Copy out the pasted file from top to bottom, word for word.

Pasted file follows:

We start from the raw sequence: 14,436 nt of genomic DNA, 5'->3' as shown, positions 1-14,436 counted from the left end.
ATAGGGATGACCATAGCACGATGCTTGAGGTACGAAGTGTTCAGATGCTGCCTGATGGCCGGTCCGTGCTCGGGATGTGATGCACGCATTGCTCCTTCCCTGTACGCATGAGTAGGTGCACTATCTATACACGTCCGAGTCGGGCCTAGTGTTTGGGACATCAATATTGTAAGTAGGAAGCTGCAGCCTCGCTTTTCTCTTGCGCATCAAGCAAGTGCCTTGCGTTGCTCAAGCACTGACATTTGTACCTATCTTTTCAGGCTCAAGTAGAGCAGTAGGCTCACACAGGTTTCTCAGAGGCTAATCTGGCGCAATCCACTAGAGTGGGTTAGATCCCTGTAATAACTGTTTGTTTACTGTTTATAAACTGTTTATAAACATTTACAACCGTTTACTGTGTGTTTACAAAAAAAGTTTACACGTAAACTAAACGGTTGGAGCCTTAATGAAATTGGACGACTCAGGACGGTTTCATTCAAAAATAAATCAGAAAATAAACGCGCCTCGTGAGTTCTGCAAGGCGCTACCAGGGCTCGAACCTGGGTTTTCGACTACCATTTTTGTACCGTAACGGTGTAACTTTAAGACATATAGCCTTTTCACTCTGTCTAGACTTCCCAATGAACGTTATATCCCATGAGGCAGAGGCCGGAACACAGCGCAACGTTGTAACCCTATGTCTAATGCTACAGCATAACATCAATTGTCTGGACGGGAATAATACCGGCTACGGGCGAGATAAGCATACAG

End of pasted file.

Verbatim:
We start from the raw sequence: 14,436 nt of genomic DNA, 5'->3' as shown, positions 1-14,436 counted from the left end.
ATAGGGATGACCATAGCACGATGCTTGAGGTACGAAGTGTTCAGATGCTGCCTGATGGCCGGTCCGTGCTCGGGATGTGATGCACGCATTGCTCCTTCCCTGTACGCATGAGTAGGTGCACTATCTATACACGTCCGAGTCGGGCCTAGTGTTTGGGACATCAATATTGTAAGTAGGAAGCTGCAGCCTCGCTTTTCTCTTGCGCATCAAGCAAGTGCCTTGCGTTGCTCAAGCACTGACATTTGTACCTATCTTTTCAGGCTCAAGTAGAGCAGTAGGCTCACACAGGTTTCTCAGAGGCTAATCTGGCGCAATCCACTAGAGTGGGTTAGATCCCTGTAATAACTGTTTGTTTACTGTTTATAAACTGTTTATAAACATTTACAACCGTTTACTGTGTGTTTACAAAAAAAGTTTACACGTAAACTAAACGGTTGGAGCCTTAATGAAATTGGACGACTCAGGACGGTTTCATTCAAAAATAAATCAGAAAATAAACGCGCCTCGTGAGTTCTGCAAGGCGCTACCAGGGCTCGAACCTGGGTTTTCGACTACCATTTTTGTACCGTAACGGTGTAACTTTAAGACATATAGCCTTTTCACTCTGTCTAGACTTCCCAATGAACGTTATATCCCATGAGGCAGAGGCCGGAACACAGCGCAACGTTGTAACCCTATGTCTAATGCTACAGCATAACATCAATTGTCTGGACGGGAATAATACCGGCTACGGGCGAGATAAGCATACAG